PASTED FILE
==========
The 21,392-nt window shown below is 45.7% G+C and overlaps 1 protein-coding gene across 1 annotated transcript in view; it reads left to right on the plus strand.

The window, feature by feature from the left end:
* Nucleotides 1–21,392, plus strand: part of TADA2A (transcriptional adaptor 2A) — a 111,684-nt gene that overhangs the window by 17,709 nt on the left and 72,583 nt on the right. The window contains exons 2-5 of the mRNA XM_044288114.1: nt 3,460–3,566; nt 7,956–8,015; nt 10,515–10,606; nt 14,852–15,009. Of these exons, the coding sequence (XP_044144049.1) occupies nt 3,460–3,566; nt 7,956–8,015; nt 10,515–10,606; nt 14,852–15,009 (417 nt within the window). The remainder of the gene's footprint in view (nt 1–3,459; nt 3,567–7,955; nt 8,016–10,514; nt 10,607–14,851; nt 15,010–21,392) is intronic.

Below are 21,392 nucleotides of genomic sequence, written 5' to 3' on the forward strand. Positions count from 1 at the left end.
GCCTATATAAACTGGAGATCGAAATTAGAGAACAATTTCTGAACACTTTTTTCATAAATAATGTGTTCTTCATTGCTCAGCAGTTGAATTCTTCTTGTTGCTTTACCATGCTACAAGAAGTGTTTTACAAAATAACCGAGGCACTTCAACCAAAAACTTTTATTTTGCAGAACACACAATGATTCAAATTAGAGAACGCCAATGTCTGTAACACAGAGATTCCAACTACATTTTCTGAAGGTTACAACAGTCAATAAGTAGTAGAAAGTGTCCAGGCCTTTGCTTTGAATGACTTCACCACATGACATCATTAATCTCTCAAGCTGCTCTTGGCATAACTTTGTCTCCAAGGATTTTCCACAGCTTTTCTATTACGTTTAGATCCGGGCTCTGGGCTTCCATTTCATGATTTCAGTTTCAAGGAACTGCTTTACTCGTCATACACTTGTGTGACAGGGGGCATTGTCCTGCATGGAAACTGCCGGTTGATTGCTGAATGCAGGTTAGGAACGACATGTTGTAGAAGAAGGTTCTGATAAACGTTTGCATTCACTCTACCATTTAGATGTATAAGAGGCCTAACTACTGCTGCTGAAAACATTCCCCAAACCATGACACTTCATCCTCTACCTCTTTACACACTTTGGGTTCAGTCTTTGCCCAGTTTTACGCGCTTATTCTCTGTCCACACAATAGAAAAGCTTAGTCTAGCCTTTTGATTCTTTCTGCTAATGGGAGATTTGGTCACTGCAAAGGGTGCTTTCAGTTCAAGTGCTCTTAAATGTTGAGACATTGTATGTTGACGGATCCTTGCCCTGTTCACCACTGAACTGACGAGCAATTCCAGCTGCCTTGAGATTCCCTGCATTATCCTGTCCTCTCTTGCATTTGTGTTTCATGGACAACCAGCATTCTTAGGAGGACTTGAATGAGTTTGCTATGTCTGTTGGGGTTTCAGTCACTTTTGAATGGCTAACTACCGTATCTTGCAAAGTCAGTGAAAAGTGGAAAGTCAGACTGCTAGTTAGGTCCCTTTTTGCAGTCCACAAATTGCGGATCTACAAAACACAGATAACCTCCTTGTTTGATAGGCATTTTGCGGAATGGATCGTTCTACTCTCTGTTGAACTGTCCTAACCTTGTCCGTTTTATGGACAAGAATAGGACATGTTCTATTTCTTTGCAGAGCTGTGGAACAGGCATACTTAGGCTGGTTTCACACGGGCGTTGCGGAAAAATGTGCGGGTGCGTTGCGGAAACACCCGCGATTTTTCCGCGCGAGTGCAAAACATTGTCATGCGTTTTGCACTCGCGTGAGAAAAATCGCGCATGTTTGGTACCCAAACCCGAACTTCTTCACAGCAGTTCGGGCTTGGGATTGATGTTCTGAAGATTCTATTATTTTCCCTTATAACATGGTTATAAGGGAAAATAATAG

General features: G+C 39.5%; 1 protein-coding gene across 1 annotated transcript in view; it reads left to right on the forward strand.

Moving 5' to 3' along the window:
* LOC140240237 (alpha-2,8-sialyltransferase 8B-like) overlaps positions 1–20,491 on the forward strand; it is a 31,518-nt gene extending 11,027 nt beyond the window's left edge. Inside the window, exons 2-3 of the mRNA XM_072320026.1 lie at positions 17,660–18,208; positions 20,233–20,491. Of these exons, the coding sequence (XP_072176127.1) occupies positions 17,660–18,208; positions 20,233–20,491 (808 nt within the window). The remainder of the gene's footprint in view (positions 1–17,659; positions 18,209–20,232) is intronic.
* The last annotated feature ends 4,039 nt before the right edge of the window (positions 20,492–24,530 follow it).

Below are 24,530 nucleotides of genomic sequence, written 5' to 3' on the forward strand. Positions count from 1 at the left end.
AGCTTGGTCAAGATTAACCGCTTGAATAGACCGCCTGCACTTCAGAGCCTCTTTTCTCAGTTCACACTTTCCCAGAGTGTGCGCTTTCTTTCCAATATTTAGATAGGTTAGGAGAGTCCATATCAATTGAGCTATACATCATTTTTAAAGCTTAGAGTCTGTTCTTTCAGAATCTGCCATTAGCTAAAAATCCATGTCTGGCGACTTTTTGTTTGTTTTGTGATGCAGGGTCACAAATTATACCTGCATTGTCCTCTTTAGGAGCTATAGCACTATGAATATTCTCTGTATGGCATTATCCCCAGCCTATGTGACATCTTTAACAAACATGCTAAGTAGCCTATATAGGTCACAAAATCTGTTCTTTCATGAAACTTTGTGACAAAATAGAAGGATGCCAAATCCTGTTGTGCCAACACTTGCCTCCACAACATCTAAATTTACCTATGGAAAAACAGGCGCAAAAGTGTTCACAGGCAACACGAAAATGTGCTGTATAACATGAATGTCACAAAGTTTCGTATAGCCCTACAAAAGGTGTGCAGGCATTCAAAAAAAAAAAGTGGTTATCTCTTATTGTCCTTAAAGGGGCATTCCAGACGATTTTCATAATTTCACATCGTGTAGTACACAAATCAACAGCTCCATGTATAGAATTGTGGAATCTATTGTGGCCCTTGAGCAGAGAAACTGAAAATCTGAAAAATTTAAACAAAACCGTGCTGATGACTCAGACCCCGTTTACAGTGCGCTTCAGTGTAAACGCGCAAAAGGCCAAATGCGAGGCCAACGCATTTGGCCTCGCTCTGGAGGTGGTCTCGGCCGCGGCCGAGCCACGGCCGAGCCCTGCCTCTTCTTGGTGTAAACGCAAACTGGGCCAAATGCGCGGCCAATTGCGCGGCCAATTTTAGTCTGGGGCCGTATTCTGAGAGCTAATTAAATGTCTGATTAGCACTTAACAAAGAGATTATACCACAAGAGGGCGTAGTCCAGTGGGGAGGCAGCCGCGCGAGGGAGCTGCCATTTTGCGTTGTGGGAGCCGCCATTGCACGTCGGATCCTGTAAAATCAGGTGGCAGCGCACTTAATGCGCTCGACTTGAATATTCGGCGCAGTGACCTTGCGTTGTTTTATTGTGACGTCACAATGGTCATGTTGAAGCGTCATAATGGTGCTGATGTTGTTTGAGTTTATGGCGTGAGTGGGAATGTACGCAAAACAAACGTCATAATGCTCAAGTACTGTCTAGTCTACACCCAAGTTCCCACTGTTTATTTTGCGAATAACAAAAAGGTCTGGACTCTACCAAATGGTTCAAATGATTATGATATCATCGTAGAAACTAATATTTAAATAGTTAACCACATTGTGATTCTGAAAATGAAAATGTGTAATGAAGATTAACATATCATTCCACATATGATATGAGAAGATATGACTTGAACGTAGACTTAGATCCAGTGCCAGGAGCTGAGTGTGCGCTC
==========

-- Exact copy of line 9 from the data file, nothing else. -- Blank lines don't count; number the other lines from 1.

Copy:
* The last annotated feature ends 4,039 nt before the right edge of the window (positions 20,492–24,530 follow it).